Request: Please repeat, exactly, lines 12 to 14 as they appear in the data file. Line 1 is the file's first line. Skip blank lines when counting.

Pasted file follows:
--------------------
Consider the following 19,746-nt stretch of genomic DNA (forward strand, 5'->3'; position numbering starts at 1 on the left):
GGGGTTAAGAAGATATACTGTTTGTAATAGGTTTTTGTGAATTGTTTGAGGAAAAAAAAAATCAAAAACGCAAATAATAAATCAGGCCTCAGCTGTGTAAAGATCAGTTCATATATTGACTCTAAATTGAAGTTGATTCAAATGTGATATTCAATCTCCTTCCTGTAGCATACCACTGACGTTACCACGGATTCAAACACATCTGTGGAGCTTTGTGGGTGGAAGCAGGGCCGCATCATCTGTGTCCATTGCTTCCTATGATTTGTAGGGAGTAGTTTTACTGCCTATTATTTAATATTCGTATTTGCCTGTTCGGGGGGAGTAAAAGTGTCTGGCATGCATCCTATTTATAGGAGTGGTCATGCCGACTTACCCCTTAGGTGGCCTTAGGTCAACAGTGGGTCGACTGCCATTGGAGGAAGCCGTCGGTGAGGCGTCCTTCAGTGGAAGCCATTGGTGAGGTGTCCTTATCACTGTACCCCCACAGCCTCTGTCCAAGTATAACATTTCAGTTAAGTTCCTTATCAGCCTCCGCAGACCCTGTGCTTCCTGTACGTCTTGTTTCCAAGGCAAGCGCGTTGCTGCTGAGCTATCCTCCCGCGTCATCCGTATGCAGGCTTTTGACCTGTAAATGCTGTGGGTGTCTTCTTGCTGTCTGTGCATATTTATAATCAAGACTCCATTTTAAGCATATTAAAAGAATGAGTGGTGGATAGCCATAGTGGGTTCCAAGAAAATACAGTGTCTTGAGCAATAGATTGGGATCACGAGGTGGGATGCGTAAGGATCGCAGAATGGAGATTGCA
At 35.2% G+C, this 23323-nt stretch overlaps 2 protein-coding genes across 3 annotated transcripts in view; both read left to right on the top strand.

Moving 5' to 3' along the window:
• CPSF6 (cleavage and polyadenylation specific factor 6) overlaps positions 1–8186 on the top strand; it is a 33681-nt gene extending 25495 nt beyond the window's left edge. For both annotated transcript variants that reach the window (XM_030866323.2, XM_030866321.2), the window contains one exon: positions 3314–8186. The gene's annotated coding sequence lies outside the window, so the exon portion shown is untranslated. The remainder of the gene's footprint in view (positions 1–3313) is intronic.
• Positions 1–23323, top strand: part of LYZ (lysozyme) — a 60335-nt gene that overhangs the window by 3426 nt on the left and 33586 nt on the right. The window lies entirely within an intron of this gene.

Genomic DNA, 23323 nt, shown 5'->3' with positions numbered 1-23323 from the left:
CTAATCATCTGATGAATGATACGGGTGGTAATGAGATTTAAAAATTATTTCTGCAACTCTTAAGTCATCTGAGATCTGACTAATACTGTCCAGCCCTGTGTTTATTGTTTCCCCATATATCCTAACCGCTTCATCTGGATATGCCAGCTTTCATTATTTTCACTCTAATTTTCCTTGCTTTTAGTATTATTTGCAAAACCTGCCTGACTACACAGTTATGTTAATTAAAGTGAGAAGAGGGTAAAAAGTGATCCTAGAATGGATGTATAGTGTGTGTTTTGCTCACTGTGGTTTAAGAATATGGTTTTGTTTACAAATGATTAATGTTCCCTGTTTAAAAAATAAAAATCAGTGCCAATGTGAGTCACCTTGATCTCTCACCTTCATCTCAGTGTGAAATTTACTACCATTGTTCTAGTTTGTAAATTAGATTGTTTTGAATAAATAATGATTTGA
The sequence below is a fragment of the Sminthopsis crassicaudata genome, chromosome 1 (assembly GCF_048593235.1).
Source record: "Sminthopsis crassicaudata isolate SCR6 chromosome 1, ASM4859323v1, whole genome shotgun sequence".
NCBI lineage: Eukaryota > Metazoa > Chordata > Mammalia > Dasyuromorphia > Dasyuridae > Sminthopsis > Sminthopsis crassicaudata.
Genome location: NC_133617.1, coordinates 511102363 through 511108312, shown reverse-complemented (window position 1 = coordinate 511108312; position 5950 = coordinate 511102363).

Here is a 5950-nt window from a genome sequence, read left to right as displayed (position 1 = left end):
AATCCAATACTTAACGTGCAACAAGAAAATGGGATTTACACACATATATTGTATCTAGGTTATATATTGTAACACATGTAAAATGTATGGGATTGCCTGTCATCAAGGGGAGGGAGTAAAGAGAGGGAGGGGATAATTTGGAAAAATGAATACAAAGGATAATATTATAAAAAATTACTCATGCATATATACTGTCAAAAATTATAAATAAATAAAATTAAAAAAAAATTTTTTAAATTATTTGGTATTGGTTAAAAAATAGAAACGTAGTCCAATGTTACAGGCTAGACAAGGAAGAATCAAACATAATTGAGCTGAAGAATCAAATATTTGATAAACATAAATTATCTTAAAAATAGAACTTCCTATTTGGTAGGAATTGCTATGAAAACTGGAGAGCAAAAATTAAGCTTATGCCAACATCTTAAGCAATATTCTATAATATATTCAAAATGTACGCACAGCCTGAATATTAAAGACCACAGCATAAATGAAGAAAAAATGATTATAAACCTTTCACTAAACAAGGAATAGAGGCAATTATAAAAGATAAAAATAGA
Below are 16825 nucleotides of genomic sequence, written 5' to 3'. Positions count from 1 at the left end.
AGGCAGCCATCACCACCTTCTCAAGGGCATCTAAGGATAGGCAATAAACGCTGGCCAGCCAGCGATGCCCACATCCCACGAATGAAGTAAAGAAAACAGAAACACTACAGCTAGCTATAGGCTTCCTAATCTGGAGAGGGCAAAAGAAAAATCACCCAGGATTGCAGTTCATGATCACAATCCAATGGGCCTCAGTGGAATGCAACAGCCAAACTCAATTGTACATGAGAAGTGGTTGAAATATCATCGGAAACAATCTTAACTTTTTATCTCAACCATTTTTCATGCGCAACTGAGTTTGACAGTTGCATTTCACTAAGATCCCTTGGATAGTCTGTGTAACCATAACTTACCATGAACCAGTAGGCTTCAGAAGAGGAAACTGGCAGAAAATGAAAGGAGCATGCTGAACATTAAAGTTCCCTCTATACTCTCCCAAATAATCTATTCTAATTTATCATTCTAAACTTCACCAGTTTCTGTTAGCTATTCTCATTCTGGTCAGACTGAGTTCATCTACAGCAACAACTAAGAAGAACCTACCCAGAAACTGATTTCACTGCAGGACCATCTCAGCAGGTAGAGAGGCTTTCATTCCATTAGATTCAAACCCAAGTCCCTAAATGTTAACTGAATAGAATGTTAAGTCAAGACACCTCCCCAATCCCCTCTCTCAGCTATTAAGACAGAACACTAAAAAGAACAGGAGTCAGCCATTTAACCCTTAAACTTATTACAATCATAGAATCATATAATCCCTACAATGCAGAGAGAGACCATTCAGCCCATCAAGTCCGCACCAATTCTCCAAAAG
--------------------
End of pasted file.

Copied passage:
Genome location: NC_133617.1, coordinates 511102363 through 511108312, shown reverse-complemented (window position 1 = coordinate 511108312; position 5950 = coordinate 511102363).

Here is a 5950-nt window from a genome sequence, read left to right as displayed (position 1 = left end):
AATCCAATACTTAACGTGCAACAAGAAAATGGGATTTACACACATATATTGTATCTAGGTTATATATTGTAACACATGTAAAATGTATGGGATTGCCTGTCATCAAGGGGAGGGAGTAAAGAGAGGGAGGGGATAATTTGGAAAAATGAATACAAAGGATAATATTATAAAAAATTACTCATGCATATATACTGTCAAAAATTATAAATAAATAAAATTAAAAAAAAATTTTTTAAATTATTTGGTATTGGTTAAAAAATAGAAACGTAGTCCAATGTTACAGGCTAGACAAGGAAGAATCAAACATAATTGAGCTGAAGAATCAAATATTTGATAAACATAAATTATCTTAAAAATAGAACTTCCTATTTGGTAGGAATTGCTATGAAAACTGGAGAGCAAAAATTAAGCTTATGCCAACATCTTAAGCAATATTCTATAATATATTCAAAATGTACGCACAGCCTGAATATTAAAGACCACAGCATAAATGAAGAAAAAATGATTATAAACCTTTCACTAAACAAGGAATAGAGGCAATTATAAAAGATAAAAATAGA